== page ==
Brass Tacks succeeds with ‘The 39 Steps’ in Ann Arbor
ANN ARBOR—The 39 Steps is a terrific movie directed by Alfred Hitchcock in 1935. It is such a classic scenario–the wrongly accused man on the run from the authorities–that Hitchcock repeated the plot in Saboteur, North By Northwest, Frenzy, The Lodger and The Wrong Man. The 39 Steps, as a movie, has been redone several other times, and The British Film Institute ranked Hitchcock’s original the fourth best British film of the 20th century.
In 1995, writers Simon Corble and Nobby Dimon wrote a staged comedic adaptation of the movie, and writer Patrick Barlow further adapted it in 2005.
The play, now performed by The Brass Tacks Ensemble here, is not an adaptation of the original story, a melodrama written in 1915 by John Buchan. It is rather a send-up of the Hitchcock film itself. By re-creating the film on stage, with a minimal set of six cubes and four actors playing up to 150 characters, changing roles with just a change of hat, shawl, etc., the show can’t help but be funny. The one character who stays constant throughout the play is the protagonist Richard Hannay (played by Daniel Bizer-Cox), the accused murderer on the run who is key to keeping British government secrets from leaving the country.
While I do believe this show stands up on its own, even if you have not seen the film, I also think it’s ten times as amusing if you have seen it.
Mr. Bizer-Cox plays a very good Hannay, with just enough channeling of John Cleese in Monty Python and Fawlty Towers to make the role solidly comedic. Dory Mead plays several women roles including the spy, Annabella Schmidt, who initially involves Hannay in her spy-world, as well as the lonely farm-wife who aids Hannay’s escape from the police. I have seen Ms. Mead several times in singing roles where she has been exceptional. This is the first time I have seen her in a straight play and comedy, and she proves her versatility throughout, changing roles and accents with ease and nailing the timing and spirit of the show.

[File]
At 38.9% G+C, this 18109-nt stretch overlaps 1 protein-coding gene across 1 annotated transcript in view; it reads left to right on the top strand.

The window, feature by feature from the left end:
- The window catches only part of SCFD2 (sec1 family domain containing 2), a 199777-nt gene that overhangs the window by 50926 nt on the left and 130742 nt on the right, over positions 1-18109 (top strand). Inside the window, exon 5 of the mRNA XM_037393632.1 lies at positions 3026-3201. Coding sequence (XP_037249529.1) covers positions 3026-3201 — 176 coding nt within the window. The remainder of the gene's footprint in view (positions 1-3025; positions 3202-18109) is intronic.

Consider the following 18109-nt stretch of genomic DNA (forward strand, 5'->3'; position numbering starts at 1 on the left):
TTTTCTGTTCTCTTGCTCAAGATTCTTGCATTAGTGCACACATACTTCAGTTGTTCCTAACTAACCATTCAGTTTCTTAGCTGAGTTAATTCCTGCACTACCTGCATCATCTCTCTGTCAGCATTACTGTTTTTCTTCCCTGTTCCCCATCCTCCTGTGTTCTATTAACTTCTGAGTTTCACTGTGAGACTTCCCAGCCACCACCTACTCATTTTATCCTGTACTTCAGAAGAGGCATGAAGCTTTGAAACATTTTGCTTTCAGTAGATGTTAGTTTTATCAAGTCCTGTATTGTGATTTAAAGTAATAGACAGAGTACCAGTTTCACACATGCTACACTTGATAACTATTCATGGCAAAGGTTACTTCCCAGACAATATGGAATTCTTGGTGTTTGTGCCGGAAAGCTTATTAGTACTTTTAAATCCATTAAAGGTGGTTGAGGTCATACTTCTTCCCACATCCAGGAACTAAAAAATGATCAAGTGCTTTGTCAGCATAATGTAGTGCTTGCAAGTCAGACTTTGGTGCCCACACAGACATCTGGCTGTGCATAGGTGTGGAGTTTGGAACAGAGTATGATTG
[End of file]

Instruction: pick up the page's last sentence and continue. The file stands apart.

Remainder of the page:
Sometimes referred to as Clown 1 and Clown 2, these two actors (Isaac Ellis and Maegan Murphy) work extremely well together to play dozens of characters, from Scotland Yard officers, two spy/captors, two lingerie salesmen, and the prayer-book wielding farmer (Mr. Ellis). To do all the switching and pivoting throughout this two act play takes great comedic skill and some wind. Part of the humor, to me, was finding Mr. Ellis frequently reaching for breath after a couple of dizzying breakneck changes. Indeed, the essence of the comedy flare of this play is watching the three actors playing multiple roles and using their six wooden cubes to create a train car, a couch, a bed, a car and more.
The action of the story starts in London and moves North to Scotland, and then back to London. The pantomime skills of the actors come to light as three of them ride a train, ride in a car and Hannay is seen to escape a train compartment and cling to the girders of the Forth Bridge.
Brass Tacks is an up and coming company. Their current performance space is the CCC at 1600 Pauline Blvd. The building is a pre-school by day and a performance space, with stage, by night. The first show I saw Brass Tacks do after moving from community to professional status, did not even use stage lights and some of the kids toys were just pushed to the side. This production has engineered sound and stage lighting, and the toys were all put away. All is well in this play, and the intimate space is well utilized.
The minimal nature of the costumes and set may not seem like professional theater, but in fact this way of producing The 39 Steps stays true to the original stage treatment, which toured the United Kingdom, performing in community and pub stages. It was created to move easily place to place with the cubes and actors transported in a van.
If you have seen the movie, and are a fan, then check this play out. For an aficionado of the film like me, it is most enjoyable. I also believe the play, in general, and certainly this production, holds up as funny and entertaining even if you have not seen the Hitchcock classic.